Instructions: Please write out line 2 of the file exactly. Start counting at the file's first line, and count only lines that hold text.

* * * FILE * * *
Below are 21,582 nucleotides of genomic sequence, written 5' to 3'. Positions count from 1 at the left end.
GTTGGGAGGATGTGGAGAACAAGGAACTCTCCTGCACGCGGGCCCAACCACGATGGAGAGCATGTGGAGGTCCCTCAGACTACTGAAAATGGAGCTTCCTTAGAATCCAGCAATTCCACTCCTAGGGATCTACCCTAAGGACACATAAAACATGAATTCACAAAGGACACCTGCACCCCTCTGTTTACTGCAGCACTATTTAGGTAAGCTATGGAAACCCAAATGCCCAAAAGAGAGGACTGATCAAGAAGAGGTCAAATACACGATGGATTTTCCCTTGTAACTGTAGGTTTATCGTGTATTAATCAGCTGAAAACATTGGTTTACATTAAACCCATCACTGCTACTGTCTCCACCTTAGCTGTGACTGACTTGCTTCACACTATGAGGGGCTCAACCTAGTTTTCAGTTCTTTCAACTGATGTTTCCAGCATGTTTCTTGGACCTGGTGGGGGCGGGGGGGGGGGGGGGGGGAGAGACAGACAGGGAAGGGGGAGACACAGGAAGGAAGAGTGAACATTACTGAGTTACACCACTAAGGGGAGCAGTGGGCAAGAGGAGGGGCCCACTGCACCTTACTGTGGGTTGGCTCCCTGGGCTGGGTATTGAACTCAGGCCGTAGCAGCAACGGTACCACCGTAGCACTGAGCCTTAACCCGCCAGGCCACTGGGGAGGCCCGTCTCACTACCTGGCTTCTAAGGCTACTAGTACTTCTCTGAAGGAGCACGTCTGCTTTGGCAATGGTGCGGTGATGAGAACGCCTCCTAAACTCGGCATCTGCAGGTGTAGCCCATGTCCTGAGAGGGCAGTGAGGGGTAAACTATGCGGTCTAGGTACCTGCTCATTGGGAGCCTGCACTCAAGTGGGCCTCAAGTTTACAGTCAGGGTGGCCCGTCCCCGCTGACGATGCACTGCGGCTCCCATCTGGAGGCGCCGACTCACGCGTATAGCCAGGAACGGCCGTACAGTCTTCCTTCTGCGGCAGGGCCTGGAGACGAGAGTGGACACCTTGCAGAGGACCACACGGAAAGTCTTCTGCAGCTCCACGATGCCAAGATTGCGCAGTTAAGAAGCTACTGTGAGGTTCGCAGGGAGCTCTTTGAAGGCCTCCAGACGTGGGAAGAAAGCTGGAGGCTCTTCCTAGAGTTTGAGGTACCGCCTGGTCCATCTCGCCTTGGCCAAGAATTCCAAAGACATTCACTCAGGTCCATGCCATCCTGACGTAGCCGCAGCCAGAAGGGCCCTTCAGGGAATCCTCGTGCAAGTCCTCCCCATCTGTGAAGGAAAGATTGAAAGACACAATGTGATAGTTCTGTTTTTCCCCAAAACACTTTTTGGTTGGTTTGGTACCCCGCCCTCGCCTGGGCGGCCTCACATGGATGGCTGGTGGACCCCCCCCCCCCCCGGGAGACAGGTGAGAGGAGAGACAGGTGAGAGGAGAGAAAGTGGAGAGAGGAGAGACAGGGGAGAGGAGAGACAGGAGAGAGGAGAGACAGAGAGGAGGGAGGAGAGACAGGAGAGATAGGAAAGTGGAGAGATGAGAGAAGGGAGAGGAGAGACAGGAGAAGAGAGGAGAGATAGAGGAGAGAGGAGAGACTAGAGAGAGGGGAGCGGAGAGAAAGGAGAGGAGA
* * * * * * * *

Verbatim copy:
GTTGGGAGGATGTGGAGAACAAGGAACTCTCCTGCACGCGGGCCCAACCACGATGGAGAGCATGTGGAGGTCCCTCAGACTACTGAAAATGGAGCTTCCTTAGAATCCAGCAATTCCACTCCTAGGGATCTACCCTAAGGACACATAAAACATGAATTCACAAAGGACACCTGCACCCCTCTGTTTACTGCAGCACTATTTAGGTAAGCTATGGAAACCCAAATGCCCAAAAGAGAGGACTGATCAAGAAGAGGTCAAATACACGATGGATTTTCCCTTGTAACTGTAGGTTTATCGTGTATTAATCAGCTGAAAACATTGGTTTACATTAAACCCATCACTGCTACTGTCTCCACCTTAGCTGTGACTGACTTGCTTCACACTATGAGGGGCTCAACCTAGTTTTCAGTTCTTTCAACTGATGTTTCCAGCATGTTTCTTGGACCTGGTGGGGGCGGGGGGGGGGGGGGGGGGAGAGACAGACAGGGAAGGGGGAGACACAGGAAGGAAGAGTGAACATTACTGAGTTACACCACTAAGGGGAGCAGTGGGCAAGAGGAGGGGCCCACTGCACCTTACTGTGGGTTGGCTCCCTGGGCTGGGTATTGAACTCAGGCCGTAGCAGCAACGGTACCACCGTAGCACTGAGCCTTAACCCGCCAGGCCACTGGGGAGGCCCGTCTCACTACCTGGCTTCTAAGGCTACTAGTACTTCTCTGAAGGAGCACGTCTGCTTTGGCAATGGTGCGGTGATGAGAACGCCTCCTAAACTCGGCATCTGCAGGTGTAGCCCATGTCCTGAGAGGGCAGTGAGGGGTAAACTATGCGGTCTAGGTACCTGCTCATTGGGAGCCTGCACTCAAGTGGGCCTCAAGTTTACAGTCAGGGTGGCCCGTCCCCGCTGACGATGCACTGCGGCTCCCATCTGGAGGCGCCGACTCACGCGTATAGCCAGGAACGGCCGTACAGTCTTCCTTCTGCGGCAGGGCCTGGAGACGAGAGTGGACACCTTGCAGAGGACCACACGGAAAGTCTTCTGCAGCTCCACGATGCCAAGATTGCGCAGTTAAGAAGCTACTGTGAGGTTCGCAGGGAGCTCTTTGAAGGCCTCCAGACGTGGGAAGAAAGCTGGAGGCTCTTCCTAGAGTTTGAGGTACCGCCTGGTCCATCTCGCCTTGGCCAAGAATTCCAAAGACATTCACTCAGGTCCATGCCATCCTGACGTAGCCGCAGCCAGAAGGGCCCTTCAGGGAATCCTCGTGCAAGTCCTCCCCATCTGTGAAGGAAAGATTGAAAGACACAATGTGATAGTTCTGTTTTTCCCCAAAACACTTTTTGGTTGGTTTGGTACCCCGCCCTCGCCTGGGCGGCCTCACATGGATGGCTGGTGGACCCCCCCCCCCCCCGGGAGACAGGTGAGAGGAGAGACAGGTGAGAGGAGAGAAAGTGGAGAGAGGAGAGACAGGGGAGAGGAGAGACAGGAGAGAGGAGAGACAGAGAGGAGGGAGGAGAGACAGGAGAGATAGGAAAGTGGAGAGATGAGAGAAGGGAGAGGAGAGACAGGAGAAGAGAGGAGAGATAGAGGAGAGAGGAGAGACTAGAGAGAGGGGAGCGGAGAGAAAGGAGAGGAGA